Concert Programme

For its 2013 tour of Mexico, The Choir of Oxford presents a varied programme of unaccompanied sacred choral works. All of the music is by composers associated with the city of Oxford, a place where choral music has been a dominant force for 500 years. The whole of the second half is given over to Hubert Parry‘s masterful Songs of Farewell. These splendid and ambitious settings of various poets were written at the end of Parry’s life and are a most moving summation of the Edwardian age and his own career, much of which was spent in Oxford, firstly as a student and later as the influential professor of music.

The first half of the programme intersperses recent compositions with well known English renaissance masterpieces. Thomas Weelkes was awarded the Oxford BMus degree in 1602. He was a fine madrigalist and his When David heard is famous for its wrenching harmonies and musically desolate interpretation of the text. John Sheppard directed the choir at Magdalen College in the 1540′s. Libera nos, Salva nos is one of his most serene pieces. Later the organist of Westminster Abbey, Orlando Gibbons was born in Oxford in 1583. He was admitted to the doctor of Oxford degree in 1622 and it is thought his O Clap your Hands was performed at the doctorate ceremony.

Giles Swayne wrote his Magnificat for the choir of Christ Church Cathedral in the early 1980′s, and with its arresting use of a Senegalese song call and detailed textures of pointillistic rhythms, this unique setting has entered the repertoire of many choirs in Britain and has become a modern classic. Oculi Omnium by James Burton is a setting of the college grace of Brasenose College, and was composed for an event in 2009 hosted by one of their most well known graduates, the now British Prime Minister David Cameron. The Scottish composer James MacMillan is one of the world’s leading living musical thinkers and many of his choral works have entered the repertory. Bring Us, O Lord God is a simple and prayer-like setting of John Donne’s beautiful words. Matthew Martin is a recent graduate of Magdalen College and is becoming well known for his approachable yet challenging choral works. Ecce concipies is a brief and brilliant setting of the proclamation to Mary “Behold thou shalt bear a son”.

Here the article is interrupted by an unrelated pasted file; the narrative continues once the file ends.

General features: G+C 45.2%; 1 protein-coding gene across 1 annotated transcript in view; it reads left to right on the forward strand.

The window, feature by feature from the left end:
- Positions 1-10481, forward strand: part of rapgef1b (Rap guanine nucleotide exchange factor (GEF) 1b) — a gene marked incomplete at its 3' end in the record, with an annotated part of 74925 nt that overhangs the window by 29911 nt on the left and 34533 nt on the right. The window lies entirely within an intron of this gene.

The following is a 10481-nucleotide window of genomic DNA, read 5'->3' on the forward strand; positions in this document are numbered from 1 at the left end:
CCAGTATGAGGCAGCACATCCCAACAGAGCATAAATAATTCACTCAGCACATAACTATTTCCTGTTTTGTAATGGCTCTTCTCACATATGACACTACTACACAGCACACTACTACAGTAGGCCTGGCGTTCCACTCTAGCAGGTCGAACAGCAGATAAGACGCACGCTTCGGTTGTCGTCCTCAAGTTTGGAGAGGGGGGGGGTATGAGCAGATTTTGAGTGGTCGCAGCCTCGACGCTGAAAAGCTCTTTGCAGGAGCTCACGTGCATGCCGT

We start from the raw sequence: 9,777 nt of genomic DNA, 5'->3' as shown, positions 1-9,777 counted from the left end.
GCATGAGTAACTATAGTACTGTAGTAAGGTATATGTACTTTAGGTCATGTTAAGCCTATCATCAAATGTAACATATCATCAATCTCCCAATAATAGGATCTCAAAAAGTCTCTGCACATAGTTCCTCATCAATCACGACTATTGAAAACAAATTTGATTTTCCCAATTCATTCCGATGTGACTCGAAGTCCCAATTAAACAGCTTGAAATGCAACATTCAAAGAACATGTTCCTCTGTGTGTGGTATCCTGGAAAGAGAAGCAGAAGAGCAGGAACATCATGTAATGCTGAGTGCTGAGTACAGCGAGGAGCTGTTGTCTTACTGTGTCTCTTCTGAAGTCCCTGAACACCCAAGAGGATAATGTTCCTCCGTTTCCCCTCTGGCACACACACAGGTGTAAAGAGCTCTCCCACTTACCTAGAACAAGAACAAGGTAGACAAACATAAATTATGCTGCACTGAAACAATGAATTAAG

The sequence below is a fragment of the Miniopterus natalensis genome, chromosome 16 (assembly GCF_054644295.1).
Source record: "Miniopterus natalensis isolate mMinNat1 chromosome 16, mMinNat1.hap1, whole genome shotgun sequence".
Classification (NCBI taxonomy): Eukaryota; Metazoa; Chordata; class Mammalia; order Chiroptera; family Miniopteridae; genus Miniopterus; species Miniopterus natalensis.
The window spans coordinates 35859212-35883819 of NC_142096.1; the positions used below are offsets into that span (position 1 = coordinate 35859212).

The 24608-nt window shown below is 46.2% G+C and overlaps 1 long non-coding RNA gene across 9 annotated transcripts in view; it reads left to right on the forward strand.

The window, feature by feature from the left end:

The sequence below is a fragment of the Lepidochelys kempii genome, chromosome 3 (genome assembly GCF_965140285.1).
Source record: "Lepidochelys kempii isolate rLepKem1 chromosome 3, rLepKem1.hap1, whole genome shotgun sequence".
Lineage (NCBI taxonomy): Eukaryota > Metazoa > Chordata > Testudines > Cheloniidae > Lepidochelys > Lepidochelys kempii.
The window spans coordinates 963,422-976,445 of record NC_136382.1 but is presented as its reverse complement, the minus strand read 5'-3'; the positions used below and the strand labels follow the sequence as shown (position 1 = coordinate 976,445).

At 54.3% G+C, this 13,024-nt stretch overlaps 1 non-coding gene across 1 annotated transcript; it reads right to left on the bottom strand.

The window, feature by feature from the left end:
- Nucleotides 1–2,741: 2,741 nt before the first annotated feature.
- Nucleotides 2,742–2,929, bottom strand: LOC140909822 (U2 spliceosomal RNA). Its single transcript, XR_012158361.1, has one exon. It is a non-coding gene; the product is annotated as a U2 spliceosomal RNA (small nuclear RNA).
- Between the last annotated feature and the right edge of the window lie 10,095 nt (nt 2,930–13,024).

Celebrating Benjamin Britten‘s centenary, the first half concludes with his colourful setting of W. H. Auden’s paean to the god of music Hymn to St Cecilia. 

Programme

Giles Swayne  Magnificat

Thomas Weelkes  When David heard

James Burton  Oculi Omnium

John Sheppard  Libera nos, Salva nos I

James MacMillan  Bring us, O Lord God

Orlando Gibbons  O Clap your hands

Matthew Martin  Ecce concipies

Benjamin Britten  Hymn to St Cecilia

interval

Hubert Parry  Songs of Farewell

i My Soul, there is a country

ii I know my soul hath power to know all things

iii Never weather-beaten sail

iv There is an old belief

v At the round earth’s imagined corners

vi Lord, let me know mine end

 

Programme notes ©James Burton